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There is a wonderful moment in the 1935 film The Story of Louis Pasteur that I doubt hardly a critic would notice. It is an expression of the miraculous-like phenomenon of “life response” -- i.e. the spontaneous arrival of sudden good fortune. In particular, it is an example of how taking to calm and equality in the face of great difficulty can elicit powerful positive response from the world around us.

In the incident in the film, the famous scientist Louis Pasteur has been trying to discover a cure for hydrophobia -- i.e. rabies -- that ordinarily comes through a bite or contact from a rapid infected animal. It is Pasteur’s belief that if he gives a mild dose of the disease to an animal, it will build up a resistance to it when it actually does have the illness. This is the approach Pasteur develops to cure rabies and other infectious diseases. I.e. give the sick patient a mild form of the disease, and the body will spontaneously generate a resistance to it, which will push out the illness when it enters the system.

In this particular episode in the story, Pasteur believes he has a cure for hydrophobia/rabies, but many are skeptical. In fact, one key member of the scientific establishment, Dr. Charbonnet of the French Academy, is so sure that his cure is wrong that when in Pasteur’s lab he grabs a syringe filled with a dense concentration of the virus and injects it into his arm! Pasteur is mortified, as he believes that Charbonnet has sealed his own fate. Not only was it not intended in such concentrated doses, but it was meant only for sickly individuals.

As it turns out, Charbonnet not only survives the inoculation, but the next day seems perfectly fine! In fact, after 30 days he shows no signs of the disease. While Pasteur is baffled by this outcome, Charbonnet flaunts the fact by parading around the Parisian scientific community, as well as high society circles, proudly pointing out how healthy he is. At one point, he boasts that that the more he takes of the allegedly lethal serum, the healthier he feels! As a result of his public posturing, Pasteur’s image is greatly tarnished in both scientific circles and amongst the general public.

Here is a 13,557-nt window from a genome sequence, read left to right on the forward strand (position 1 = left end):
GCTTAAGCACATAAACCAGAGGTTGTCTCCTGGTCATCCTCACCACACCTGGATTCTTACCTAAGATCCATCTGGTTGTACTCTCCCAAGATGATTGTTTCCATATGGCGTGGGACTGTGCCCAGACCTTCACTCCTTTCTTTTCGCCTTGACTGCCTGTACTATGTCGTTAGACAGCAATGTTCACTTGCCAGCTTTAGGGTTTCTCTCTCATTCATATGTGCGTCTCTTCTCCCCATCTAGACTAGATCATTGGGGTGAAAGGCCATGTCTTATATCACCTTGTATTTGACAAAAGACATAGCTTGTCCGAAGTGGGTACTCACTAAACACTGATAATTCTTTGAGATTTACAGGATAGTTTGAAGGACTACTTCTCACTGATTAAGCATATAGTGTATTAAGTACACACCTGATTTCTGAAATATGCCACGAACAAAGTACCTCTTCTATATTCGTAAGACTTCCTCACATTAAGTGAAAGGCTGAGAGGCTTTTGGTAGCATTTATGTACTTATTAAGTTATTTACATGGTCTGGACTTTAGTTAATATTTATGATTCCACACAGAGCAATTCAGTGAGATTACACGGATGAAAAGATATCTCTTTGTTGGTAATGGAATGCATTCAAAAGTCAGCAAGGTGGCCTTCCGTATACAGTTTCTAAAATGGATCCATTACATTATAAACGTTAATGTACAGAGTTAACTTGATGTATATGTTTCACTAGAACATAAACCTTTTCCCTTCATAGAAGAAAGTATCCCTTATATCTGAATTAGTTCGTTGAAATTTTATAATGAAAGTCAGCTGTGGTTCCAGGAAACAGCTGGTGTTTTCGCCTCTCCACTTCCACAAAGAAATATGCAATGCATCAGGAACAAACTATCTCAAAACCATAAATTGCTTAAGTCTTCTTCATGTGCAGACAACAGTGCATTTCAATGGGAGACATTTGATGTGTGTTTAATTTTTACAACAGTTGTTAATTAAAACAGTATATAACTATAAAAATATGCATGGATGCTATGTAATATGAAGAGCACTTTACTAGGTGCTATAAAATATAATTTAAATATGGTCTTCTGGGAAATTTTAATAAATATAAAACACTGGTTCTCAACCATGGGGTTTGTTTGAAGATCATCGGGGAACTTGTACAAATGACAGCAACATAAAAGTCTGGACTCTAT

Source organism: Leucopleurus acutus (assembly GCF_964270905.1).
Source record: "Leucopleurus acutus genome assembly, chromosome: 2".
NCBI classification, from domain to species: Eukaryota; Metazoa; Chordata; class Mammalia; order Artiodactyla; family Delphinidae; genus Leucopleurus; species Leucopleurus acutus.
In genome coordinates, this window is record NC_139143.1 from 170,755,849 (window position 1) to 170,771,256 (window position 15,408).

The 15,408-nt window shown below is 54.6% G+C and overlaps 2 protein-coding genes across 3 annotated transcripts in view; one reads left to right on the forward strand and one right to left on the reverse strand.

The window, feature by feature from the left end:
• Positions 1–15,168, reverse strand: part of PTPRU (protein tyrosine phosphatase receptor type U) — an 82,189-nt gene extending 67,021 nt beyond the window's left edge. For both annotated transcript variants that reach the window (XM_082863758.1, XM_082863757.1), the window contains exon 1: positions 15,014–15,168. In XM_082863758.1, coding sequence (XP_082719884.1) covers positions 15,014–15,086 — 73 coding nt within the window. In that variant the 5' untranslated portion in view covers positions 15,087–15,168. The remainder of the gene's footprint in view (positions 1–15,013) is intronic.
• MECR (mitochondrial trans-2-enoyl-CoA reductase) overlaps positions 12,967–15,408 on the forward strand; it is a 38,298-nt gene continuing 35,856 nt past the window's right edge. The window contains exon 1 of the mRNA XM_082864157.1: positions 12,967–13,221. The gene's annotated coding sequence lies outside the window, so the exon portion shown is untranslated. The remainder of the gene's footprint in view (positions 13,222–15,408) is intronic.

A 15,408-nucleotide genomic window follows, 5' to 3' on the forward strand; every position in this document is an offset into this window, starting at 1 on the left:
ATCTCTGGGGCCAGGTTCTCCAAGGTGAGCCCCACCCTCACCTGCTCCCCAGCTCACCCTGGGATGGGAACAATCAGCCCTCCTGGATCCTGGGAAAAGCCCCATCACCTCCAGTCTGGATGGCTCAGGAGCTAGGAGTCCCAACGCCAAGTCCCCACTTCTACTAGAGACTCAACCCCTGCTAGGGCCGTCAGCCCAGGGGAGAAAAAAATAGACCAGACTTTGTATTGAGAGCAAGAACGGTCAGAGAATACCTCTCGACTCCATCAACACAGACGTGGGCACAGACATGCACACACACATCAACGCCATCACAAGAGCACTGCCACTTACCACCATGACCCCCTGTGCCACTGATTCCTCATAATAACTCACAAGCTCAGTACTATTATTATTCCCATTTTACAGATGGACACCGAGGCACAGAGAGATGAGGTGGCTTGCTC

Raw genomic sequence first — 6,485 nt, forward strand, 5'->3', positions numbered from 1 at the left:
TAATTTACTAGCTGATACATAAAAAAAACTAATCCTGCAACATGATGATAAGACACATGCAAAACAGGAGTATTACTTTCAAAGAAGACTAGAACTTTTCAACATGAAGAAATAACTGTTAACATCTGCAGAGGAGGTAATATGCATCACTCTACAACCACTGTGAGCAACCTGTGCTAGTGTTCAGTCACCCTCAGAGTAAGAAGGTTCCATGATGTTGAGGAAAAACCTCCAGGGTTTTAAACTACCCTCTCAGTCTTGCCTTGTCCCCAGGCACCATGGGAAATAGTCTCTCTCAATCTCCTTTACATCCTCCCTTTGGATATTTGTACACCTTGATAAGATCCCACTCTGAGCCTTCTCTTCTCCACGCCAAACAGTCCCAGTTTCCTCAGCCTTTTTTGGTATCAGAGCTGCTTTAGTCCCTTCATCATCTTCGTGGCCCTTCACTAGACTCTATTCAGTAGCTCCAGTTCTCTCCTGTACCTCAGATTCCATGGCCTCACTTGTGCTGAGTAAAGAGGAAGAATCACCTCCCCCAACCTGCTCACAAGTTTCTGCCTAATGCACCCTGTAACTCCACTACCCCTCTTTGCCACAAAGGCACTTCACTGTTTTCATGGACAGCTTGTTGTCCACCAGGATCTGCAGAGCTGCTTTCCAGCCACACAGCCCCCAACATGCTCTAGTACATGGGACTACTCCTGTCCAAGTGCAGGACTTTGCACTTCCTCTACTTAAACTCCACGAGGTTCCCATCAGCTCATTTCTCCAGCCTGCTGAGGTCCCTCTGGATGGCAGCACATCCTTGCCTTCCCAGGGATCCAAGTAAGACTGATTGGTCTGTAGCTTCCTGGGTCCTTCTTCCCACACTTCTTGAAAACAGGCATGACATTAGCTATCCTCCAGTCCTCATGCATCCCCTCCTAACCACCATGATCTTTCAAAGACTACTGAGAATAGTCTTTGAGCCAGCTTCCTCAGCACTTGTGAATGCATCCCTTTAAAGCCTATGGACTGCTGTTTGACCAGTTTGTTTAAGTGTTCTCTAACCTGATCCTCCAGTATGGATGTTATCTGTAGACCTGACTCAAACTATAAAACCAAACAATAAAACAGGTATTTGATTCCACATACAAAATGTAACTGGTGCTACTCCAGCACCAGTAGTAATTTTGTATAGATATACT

One day an associate friend of his rushes into Pasteur’s home to notify the great chemist that he has been made a mockery of throughout the country. Pasteur however does not react at all to this news. A moment later, however, his wife Marie has the thought that perhaps the dosage the doctor took was of an old batch, and therefore had no potency to affect him. Pasteur then rushes into his office to test out the hypothesis, which he then verifies to be true. A second later, it occurs to him that that he could give infected animals with the disease a low dosage of the serum and then gradually increases the dosage, thereby creating immunity without killing them. The idea has sprung into his mind like a revelation.

What does this story then teach us? From the point of view of life response – i.e. the onset of sudden good fortune due to changes in our consciousness -- it is rather straightforward. Because Pasteur did not respond emotionally to word of his public humiliation, his wife Marie came forward and made her statement about the old serum, which set in motion events that led one of medicine’s greatest discoveries. It is an illustration of how inner calm and equality in the face of negative circumstance attracts powerful positive conditions from the world around us.

If we think about it, we will see that being calm and equal is more than an inner psychological technique, but a spiritual one as well, reflecting the universal spiritual principles of Peace and Silence. Other principles, like Love, Oneness, Truth, and Goodness have their psychological equivalents as well, such as self-givingness, willingness to embrace the other person’s point of view, generosity, gratitude, and others. Each time we take to any of these, we release powerful positive energies that tend to attract life response results.

Practically then we can do the following: when difficulties descend on us, we can try to move to a state of stillness and calm. By doing so, the difficulties will tend to subside on their own, and additional positive circumstance are likely to take their place. Such unexpected life response developments can be very powerful, as they were for Mr. Pasteur, who by not reacting emotionally to disheartening news attracted positive circumstances that changed his life and the world.


--Roy Posner 19:39, 20 August 2008 (UTC)


See also other Case Studies on Life Response



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